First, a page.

When I think about my mother’s life as a widow, it makes me wish there’d be a global law enacted prohibiting marriage between a man who already has two or three wives, and a woman in her early adulthood. Or between an old man and a much younger woman. In Nigeria, child marriage is as common as inflation on every commodity in the country. Though death is not age-predictable, there is no clearly foreseeable death for a young person. You see a man approaching his grave marrying a teenage girl. After the old man’s death, the young widowed soul is left to wander, because most married women, like my mother, always have this conviction of not making themselves open to any other man after their husband’s demise. Widowhood was tough for my mother because she believed she’d married a man she was going to spend the rest of her life with.
You see a man approaching his grave marrying a teenage girl. After the old man’s death, the young widowed soul is left to wander…
At an early point in writing this essay, I searched online for what it means to be a widow in Nigeria. Later, I deleted Nigeria and replaced it with Africa. I believe my mother’s story does not exist in isolation. I wanted to know how common it is. I came across an essay by Tolulope Ajiboye in Ms. Magazine documenting the experiences of widows across African countries with their “dehumanizing cultural and ritual practices,” which are clearly always detrimental to women. But I couldn’t find one that documents an experience quite like my mother’s. An experience of a Muslimah, a pregnant widow, and a mother.
A report by the United Nations on International Widows’ Day caught my attention. On the cover was a photo of a woman with her child strapped to her back, captioned: “Hawa was pregnant when she lost her husband and the rest of her family in the fighting in the Central African Republic.” Hawa, like my mother, is a Muslimah, a widow and a mother. Of course, the report didn’t cover Hawa’s story specifically, but three points in the report haunt me; that there are an estimated 258 million widows around the world, and nearly one in ten live in extreme poverty; that in some parts of eastern Democratic Republic of the Congo, for instance, it is reported that around 50 percent of women are widows; and that widows are coerced into degrading and even life-threatening traditional practices, like shaving their heads bald as part of burial and mourning rites. I still haven’t gotten over these details because I have a firsthand experience of what they mean. The biggest take-away from the report that I was able to decipher was that almost every widow experiences traumatic episodes after her husband’s death.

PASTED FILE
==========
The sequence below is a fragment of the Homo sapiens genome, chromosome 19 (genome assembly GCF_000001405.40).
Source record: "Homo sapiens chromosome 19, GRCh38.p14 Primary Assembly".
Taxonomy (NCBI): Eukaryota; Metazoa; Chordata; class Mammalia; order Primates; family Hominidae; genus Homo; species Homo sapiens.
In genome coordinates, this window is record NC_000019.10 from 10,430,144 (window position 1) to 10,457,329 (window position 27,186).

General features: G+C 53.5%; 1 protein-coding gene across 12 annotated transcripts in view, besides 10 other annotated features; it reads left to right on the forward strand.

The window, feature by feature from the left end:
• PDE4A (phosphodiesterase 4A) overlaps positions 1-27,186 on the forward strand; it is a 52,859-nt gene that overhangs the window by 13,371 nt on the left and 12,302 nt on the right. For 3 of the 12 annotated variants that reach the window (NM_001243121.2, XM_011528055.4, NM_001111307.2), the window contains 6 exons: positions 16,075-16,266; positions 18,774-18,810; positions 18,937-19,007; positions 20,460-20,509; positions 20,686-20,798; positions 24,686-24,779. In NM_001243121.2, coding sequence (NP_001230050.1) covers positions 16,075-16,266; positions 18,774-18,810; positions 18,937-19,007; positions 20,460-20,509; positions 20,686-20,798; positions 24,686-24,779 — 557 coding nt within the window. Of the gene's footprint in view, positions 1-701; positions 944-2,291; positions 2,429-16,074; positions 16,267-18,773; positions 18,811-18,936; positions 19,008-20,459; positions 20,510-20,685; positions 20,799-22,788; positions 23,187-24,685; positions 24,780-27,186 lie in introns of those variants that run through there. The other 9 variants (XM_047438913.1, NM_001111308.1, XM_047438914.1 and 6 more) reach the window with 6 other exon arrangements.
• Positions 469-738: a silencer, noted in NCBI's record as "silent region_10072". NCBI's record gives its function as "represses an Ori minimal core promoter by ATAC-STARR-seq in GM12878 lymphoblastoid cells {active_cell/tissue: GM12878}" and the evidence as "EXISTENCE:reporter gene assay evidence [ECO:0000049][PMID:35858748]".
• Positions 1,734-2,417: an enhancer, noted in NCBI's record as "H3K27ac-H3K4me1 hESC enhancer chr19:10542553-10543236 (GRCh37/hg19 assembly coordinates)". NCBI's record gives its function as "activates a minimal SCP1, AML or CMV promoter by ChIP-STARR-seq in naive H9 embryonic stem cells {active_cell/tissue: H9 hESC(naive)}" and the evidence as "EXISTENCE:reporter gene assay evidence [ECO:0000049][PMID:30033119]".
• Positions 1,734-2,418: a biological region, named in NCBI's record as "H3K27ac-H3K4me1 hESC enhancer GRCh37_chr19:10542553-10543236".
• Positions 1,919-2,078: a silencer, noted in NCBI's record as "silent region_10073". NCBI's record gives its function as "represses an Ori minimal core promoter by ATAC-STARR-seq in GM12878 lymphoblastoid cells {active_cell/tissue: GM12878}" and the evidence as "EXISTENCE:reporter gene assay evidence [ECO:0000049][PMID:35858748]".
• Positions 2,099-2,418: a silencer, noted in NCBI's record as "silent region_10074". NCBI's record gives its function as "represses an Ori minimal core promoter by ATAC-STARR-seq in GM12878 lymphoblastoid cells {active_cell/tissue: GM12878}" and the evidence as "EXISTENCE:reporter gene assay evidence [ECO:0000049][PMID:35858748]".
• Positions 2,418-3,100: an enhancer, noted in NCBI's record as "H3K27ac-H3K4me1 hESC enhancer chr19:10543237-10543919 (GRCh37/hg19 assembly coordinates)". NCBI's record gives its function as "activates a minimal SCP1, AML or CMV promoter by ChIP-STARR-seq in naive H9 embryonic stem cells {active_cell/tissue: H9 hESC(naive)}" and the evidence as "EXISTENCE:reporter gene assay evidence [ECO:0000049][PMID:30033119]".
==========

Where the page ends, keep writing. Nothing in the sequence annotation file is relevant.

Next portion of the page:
In Islam, women are excluded from certain cultural practices, but not 'Iddah, a period of four months and ten days after a husband's death, during which a widow is not allowed to remarry. But religious observance is not necessarily an indication of goodness; even in pious families like mine, widows are often subjected to grudges and hostility from family members.
Religious observance is not necessarily an indication of goodness; even in pious families like mine, widows are often subjected to grudges and hostility from family members.
Before my father died, he told my mother to point at any portion of his wealth that she wanted (whatever that even means) because tomorrow he might not be around, and family issues might be exhumed, but my mother refused. She wasn’t expecting him to die even a decade later than he did. What it means to be a widow in an extended family is that the moment your husband dies, you become property to the family, and your children do not belong to you. Your decisions do not belong to you.
My mother wanted to break this convention. She wanted her children to belong to her because she understood what her children would become after her husband’s death. They would become seeds planted into different soils. One uncle in Lagos would want your brother to come stay with him. Another in Oyo thinks he’s the best to nurture you. She didn’t want her children to become flares of light shooting and fading out of Christmas fireworks. In the beginning, it always seems right. But the consequence is watching your children grow to become what you don’t want. My mother held her children around, provided everything she could for them and watched us grow, to become wonders.
What makes my leaving hard is knowing the assurance that my coming to this world gave her. My being inside her whilst she provided for my elder siblings, and later giving birth to me, assured her that she was a force, capable of anything.